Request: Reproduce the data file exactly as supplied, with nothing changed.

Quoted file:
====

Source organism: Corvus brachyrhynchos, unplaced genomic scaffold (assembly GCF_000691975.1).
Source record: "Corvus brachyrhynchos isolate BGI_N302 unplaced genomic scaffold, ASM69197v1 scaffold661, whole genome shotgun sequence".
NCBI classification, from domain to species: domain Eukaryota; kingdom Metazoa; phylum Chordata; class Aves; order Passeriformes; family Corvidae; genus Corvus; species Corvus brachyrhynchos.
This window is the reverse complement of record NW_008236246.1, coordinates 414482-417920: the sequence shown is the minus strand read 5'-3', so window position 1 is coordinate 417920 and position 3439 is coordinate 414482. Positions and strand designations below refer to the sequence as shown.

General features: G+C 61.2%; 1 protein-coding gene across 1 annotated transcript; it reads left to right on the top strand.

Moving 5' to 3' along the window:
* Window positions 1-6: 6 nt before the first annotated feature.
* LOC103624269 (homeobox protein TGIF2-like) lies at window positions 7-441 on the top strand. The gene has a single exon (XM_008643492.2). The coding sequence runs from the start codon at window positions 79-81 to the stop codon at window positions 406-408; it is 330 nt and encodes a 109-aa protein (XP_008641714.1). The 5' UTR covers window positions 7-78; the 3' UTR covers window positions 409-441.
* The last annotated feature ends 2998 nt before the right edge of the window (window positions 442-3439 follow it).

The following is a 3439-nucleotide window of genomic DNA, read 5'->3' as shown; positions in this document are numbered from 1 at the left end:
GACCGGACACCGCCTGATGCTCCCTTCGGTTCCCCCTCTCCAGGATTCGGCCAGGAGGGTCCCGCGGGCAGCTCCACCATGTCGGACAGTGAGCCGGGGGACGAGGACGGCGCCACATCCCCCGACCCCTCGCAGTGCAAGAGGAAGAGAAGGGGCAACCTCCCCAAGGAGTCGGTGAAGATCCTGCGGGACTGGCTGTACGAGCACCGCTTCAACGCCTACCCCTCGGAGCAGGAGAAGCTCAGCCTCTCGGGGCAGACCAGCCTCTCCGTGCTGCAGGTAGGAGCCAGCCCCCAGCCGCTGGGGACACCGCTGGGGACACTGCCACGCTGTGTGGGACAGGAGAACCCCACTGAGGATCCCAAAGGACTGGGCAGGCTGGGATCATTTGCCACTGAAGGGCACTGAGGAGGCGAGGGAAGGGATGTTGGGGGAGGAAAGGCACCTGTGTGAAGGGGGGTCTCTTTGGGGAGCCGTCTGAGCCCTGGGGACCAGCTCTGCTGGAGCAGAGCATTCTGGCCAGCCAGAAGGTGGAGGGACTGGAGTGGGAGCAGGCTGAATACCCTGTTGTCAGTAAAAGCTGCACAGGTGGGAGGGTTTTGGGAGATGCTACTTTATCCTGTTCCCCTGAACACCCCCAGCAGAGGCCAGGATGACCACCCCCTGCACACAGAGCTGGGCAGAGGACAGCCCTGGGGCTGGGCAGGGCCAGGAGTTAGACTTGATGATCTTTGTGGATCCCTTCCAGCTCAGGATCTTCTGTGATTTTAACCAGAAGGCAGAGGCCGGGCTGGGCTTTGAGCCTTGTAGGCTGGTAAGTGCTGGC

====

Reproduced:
Source organism: Corvus brachyrhynchos, unplaced genomic scaffold (assembly GCF_000691975.1).
Source record: "Corvus brachyrhynchos isolate BGI_N302 unplaced genomic scaffold, ASM69197v1 scaffold661, whole genome shotgun sequence".
NCBI classification, from domain to species: domain Eukaryota; kingdom Metazoa; phylum Chordata; class Aves; order Passeriformes; family Corvidae; genus Corvus; species Corvus brachyrhynchos.
This window is the reverse complement of record NW_008236246.1, coordinates 414482-417920: the sequence shown is the minus strand read 5'-3', so window position 1 is coordinate 417920 and position 3439 is coordinate 414482. Positions and strand designations below refer to the sequence as shown.

General features: G+C 61.2%; 1 protein-coding gene across 1 annotated transcript; it reads left to right on the top strand.

Moving 5' to 3' along the window:
* Window positions 1-6: 6 nt before the first annotated feature.
* LOC103624269 (homeobox protein TGIF2-like) lies at window positions 7-441 on the top strand. The gene has a single exon (XM_008643492.2). The coding sequence runs from the start codon at window positions 79-81 to the stop codon at window positions 406-408; it is 330 nt and encodes a 109-aa protein (XP_008641714.1). The 5' UTR covers window positions 7-78; the 3' UTR covers window positions 409-441.
* The last annotated feature ends 2998 nt before the right edge of the window (window positions 442-3439 follow it).

The following is a 3439-nucleotide window of genomic DNA, read 5'->3' as shown; positions in this document are numbered from 1 at the left end:
GACCGGACACCGCCTGATGCTCCCTTCGGTTCCCCCTCTCCAGGATTCGGCCAGGAGGGTCCCGCGGGCAGCTCCACCATGTCGGACAGTGAGCCGGGGGACGAGGACGGCGCCACATCCCCCGACCCCTCGCAGTGCAAGAGGAAGAGAAGGGGCAACCTCCCCAAGGAGTCGGTGAAGATCCTGCGGGACTGGCTGTACGAGCACCGCTTCAACGCCTACCCCTCGGAGCAGGAGAAGCTCAGCCTCTCGGGGCAGACCAGCCTCTCCGTGCTGCAGGTAGGAGCCAGCCCCCAGCCGCTGGGGACACCGCTGGGGACACTGCCACGCTGTGTGGGACAGGAGAACCCCACTGAGGATCCCAAAGGACTGGGCAGGCTGGGATCATTTGCCACTGAAGGGCACTGAGGAGGCGAGGGAAGGGATGTTGGGGGAGGAAAGGCACCTGTGTGAAGGGGGGTCTCTTTGGGGAGCCGTCTGAGCCCTGGGGACCAGCTCTGCTGGAGCAGAGCATTCTGGCCAGCCAGAAGGTGGAGGGACTGGAGTGGGAGCAGGCTGAATACCCTGTTGTCAGTAAAAGCTGCACAGGTGGGAGGGTTTTGGGAGATGCTACTTTATCCTGTTCCCCTGAACACCCCCAGCAGAGGCCAGGATGACCACCCCCTGCACACAGAGCTGGGCAGAGGACAGCCCTGGGGCTGGGCAGGGCCAGGAGTTAGACTTGATGATCTTTGTGGATCCCTTCCAGCTCAGGATCTTCTGTGATTTTAACCAGAAGGCAGAGGCCGGGCTGGGCTTTGAGCCTTGTAGGCTGGTAAGTGCTGGC